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Let's pick a random real number from $[0,1]$. What's the probability we picked number $1$?

It can't be a nonzero $\alpha$. Otherwise we could pick $n$ numbers from $[0,1]$ so that $0<\frac1{n}<\alpha$. One of those $n$ numbers must have a probability of being picked less than $\alpha$, but we picked randomly, so all probabilities should be equal.

But if the probability is $0$, does it mean that it's impossible to pick $1$?

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    $\begingroup$ The probability of picking any particular number is zero (assuming a continuous distribution). That means it is improbable, not impossible. Clearly when you pick a number it is possible. $\endgroup$ – copper.hat Oct 8 '14 at 18:00
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    $\begingroup$ There is a small difference between an event having probability zero and an event being impossible. Which is why a mathematician would say that you almost certainly wouldn't happen to chose the number $1$. $\endgroup$ – Arthur Oct 8 '14 at 18:14
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No, zero probability does not mean that event is impossible. Every time you pick a random number from $[0,1]$, you have an infinite set of possible outcomes, so probability of picking a number from any finite subset of $[0,1]$ is equal to zero. However, impossible event is defined otherwise. It's an event which can't happen due to experiment conditions. In this case it's picking any number outside of $[0,1]$.
Thus, impossible and zero-probable events have the same probability of $0$, however impossible events never happen, while zero-probable events are possible. It follows from the fact that a length of segment $[1,1]$ (single point) is $0$, however point $1$ (as well as any other point) exists.

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    $\begingroup$ not only any finite subset, but also any countably infinite subset, and any (possibly uncountable) set of measure 0. $\endgroup$ – genisage Oct 8 '14 at 18:23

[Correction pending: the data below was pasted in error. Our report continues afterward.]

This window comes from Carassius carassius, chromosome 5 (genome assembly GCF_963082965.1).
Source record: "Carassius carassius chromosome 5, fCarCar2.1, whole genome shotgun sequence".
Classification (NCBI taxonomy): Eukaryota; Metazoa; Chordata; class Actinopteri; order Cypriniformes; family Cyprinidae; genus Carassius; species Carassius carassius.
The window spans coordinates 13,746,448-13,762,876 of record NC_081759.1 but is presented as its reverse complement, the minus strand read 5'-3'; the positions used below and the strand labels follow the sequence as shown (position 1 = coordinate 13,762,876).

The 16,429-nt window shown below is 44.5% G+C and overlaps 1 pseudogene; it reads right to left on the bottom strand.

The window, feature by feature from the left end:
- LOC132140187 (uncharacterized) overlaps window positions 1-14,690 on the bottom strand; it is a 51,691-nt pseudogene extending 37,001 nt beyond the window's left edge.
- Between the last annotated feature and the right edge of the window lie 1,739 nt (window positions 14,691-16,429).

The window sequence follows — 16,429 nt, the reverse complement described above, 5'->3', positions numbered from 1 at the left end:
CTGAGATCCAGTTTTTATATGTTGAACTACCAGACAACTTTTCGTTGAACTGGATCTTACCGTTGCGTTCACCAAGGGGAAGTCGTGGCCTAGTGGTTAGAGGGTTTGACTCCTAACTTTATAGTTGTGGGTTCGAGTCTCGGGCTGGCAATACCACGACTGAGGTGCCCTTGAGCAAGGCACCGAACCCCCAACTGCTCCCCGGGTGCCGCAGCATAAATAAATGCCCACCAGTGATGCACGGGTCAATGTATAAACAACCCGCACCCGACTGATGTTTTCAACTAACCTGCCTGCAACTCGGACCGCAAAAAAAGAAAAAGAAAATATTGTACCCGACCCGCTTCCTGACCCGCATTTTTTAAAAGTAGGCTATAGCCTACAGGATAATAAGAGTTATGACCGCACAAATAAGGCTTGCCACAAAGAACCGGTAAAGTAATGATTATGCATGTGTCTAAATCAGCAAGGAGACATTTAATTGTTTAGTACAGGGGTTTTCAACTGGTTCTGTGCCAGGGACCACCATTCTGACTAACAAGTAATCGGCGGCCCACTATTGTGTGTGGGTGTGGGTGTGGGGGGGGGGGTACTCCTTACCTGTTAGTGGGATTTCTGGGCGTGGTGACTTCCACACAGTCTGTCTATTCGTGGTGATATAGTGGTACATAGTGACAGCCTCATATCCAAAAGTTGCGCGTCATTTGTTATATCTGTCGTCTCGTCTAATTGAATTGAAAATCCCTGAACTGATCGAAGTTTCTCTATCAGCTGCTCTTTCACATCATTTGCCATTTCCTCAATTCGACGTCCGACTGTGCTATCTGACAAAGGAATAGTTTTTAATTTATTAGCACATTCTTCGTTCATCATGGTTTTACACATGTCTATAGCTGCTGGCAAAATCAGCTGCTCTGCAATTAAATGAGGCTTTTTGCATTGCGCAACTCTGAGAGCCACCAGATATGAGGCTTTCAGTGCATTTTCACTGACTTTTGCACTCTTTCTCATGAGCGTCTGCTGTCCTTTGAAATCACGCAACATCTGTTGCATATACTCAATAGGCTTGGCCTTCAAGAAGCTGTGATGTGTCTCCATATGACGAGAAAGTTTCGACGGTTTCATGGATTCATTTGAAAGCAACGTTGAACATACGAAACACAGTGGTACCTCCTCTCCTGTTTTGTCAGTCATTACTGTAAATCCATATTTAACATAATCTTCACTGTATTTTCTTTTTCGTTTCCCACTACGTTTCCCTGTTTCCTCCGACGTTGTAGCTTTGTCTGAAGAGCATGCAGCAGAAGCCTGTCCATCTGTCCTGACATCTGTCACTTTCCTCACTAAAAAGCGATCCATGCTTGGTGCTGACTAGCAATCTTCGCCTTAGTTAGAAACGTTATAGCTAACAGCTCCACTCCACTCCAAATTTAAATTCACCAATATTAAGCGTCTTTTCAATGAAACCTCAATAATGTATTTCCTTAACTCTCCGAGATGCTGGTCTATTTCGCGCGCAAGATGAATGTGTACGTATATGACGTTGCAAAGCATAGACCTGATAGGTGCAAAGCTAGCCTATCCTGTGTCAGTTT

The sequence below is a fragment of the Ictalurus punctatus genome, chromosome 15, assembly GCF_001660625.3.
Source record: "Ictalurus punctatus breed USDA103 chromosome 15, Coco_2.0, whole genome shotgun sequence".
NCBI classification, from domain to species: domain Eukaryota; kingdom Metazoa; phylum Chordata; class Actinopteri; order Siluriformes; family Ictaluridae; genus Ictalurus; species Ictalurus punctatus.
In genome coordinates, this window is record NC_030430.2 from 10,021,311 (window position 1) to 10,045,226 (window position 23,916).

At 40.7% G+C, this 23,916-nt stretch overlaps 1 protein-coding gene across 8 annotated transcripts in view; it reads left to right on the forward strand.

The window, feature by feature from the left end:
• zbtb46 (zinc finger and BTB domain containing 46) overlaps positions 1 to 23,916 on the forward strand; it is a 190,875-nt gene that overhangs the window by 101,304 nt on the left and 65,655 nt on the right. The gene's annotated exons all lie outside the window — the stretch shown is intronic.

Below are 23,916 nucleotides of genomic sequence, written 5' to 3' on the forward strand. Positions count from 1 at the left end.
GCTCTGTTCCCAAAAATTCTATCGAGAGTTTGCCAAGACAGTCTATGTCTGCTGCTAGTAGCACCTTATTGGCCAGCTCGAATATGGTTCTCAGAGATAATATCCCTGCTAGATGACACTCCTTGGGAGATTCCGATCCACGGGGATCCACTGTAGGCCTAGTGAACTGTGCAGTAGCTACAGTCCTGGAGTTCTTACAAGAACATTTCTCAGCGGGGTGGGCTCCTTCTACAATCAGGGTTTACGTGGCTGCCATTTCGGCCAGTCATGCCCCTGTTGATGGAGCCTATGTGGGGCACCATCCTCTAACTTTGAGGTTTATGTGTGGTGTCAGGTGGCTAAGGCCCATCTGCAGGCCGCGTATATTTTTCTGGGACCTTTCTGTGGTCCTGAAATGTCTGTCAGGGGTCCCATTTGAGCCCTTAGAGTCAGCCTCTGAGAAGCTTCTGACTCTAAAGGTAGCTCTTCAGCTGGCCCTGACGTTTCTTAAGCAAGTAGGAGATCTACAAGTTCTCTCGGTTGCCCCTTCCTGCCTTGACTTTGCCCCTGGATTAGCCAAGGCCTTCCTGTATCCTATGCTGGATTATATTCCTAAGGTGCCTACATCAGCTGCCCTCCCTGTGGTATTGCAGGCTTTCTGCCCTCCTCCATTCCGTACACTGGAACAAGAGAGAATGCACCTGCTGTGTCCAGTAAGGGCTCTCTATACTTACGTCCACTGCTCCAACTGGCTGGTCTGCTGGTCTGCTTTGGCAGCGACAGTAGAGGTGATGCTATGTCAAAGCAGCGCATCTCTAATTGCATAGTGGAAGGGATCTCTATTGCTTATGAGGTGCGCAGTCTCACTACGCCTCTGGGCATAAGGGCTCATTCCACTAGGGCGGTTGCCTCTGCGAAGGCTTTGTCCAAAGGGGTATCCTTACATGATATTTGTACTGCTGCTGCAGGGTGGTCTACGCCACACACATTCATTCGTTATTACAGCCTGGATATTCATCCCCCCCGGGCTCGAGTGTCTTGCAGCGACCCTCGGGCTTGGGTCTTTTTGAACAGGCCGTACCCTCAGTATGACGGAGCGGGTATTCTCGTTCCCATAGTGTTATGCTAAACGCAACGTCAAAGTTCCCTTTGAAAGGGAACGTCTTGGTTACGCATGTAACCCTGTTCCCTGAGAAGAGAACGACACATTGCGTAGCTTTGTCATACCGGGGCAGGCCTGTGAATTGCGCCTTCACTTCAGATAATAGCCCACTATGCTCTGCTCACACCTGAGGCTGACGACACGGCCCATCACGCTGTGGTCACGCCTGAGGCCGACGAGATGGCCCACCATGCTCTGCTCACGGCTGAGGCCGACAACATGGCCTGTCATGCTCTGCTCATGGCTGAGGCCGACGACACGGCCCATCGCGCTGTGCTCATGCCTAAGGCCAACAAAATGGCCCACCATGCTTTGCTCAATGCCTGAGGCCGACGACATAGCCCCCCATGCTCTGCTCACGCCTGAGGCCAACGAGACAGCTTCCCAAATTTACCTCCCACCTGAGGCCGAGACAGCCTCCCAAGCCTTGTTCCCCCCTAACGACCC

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As far as I know, "impossible event" is not standard mathematical terminology. Inasmuch as definitions are arbitrary, you can define it to mean "empty event" or "probability zero event" as you choose; either way, it does not fill a need, because there is already a name for it.

In pure mathematics, it's just a matter of definition. But I suppose your question is about applied mathematics: if the mathematical theory of probabilities is applied to real world events, can a probability zero event ever happen? Is that what's troubling you? The answer depends on what physical mechanism you are using to choose a random number in $[0,1]$ and how you decide whether the chosen number is exactly equal to $1$. I believe that, however you set up the experiment, hitting $1$ right on the nose will either be impossible, or else will have some nonzero probability. But that's just my opinion.

"Any clod can have the facts, but having opinions is an art."

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Probability zero means not likely to be true or to happen. It never says it is never likely to be possible or to be true. You can prove this by simple geometric probability, Just it is equivalent of picking a point from a line segment which is zero.

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